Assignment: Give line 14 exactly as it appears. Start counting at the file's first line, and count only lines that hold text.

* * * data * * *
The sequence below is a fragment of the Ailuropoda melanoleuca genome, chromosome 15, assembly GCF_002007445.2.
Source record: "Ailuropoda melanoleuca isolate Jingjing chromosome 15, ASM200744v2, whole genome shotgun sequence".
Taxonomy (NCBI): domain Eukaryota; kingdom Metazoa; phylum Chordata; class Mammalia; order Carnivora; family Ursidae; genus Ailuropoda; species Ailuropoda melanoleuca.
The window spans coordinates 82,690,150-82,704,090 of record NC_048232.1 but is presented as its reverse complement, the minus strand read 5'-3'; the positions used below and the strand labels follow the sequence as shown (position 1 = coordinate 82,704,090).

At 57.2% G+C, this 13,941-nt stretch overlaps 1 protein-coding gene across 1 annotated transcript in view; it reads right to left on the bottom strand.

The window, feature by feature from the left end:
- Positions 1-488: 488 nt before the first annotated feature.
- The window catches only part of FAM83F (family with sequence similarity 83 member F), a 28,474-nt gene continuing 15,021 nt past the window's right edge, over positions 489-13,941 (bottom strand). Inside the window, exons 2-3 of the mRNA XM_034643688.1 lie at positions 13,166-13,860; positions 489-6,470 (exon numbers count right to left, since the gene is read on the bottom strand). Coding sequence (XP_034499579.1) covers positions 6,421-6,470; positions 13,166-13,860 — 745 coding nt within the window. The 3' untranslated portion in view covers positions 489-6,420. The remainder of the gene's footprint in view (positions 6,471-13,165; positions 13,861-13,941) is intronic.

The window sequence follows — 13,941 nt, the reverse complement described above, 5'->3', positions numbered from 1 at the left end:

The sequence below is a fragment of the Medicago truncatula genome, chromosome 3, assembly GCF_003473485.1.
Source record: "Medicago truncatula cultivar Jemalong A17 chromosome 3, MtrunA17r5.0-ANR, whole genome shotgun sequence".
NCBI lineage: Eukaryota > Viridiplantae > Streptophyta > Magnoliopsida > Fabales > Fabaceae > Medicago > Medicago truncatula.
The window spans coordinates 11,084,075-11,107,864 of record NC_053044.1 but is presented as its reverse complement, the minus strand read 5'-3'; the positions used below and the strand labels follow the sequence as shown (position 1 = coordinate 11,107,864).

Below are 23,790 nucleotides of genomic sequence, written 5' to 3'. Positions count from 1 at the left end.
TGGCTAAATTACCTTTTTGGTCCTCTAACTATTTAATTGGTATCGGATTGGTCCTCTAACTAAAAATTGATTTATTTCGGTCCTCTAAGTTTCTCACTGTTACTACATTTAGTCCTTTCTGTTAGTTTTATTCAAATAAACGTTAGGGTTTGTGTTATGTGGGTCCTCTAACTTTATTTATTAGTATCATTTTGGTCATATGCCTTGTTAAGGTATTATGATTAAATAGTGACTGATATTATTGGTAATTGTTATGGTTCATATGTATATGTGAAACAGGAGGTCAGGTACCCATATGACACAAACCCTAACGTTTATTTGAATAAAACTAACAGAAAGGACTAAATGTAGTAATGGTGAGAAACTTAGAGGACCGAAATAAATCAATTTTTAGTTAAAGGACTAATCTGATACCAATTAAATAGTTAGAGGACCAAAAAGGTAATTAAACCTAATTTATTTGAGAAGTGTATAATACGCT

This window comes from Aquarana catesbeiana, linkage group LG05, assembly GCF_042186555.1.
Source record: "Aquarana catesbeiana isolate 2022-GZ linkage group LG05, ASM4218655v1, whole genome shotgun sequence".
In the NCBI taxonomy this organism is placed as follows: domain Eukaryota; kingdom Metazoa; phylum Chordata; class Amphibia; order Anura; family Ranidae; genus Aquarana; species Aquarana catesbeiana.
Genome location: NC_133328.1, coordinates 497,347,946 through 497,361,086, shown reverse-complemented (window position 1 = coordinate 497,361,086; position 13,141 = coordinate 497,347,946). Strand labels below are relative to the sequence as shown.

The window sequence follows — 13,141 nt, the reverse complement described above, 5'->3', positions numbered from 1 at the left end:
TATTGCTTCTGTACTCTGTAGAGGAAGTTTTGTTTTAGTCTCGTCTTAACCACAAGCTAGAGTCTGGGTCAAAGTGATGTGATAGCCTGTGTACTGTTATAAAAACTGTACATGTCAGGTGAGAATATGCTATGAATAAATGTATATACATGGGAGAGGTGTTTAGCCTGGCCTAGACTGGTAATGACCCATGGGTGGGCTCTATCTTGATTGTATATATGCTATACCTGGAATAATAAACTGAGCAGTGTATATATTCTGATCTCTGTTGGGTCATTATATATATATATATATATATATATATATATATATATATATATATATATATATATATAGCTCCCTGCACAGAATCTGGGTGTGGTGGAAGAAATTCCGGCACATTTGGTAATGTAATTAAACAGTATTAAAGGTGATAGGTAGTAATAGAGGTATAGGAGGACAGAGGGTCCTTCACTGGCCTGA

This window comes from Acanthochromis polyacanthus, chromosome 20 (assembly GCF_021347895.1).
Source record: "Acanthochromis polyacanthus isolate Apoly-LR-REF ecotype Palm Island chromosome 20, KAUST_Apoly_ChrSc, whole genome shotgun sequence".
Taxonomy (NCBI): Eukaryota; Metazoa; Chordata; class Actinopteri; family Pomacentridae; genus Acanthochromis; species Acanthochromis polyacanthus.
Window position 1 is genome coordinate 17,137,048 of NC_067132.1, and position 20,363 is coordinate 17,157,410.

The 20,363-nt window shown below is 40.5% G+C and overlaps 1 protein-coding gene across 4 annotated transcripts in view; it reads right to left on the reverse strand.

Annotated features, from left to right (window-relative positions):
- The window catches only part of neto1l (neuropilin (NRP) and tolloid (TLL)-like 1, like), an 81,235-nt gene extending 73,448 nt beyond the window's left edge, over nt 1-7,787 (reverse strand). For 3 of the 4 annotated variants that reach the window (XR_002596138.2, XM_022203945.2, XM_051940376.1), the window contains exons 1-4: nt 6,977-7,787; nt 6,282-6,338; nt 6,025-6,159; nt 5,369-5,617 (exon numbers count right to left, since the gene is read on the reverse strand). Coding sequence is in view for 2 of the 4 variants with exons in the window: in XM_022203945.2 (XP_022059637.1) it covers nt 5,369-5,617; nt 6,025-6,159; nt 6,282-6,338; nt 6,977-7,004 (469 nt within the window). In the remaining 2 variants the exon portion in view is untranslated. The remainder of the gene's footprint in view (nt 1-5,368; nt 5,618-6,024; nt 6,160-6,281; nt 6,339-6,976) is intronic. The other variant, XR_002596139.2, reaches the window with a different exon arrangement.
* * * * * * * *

Below are 23,790 nucleotides of genomic sequence, written 5' to 3'. Positions count from 1 at the left end.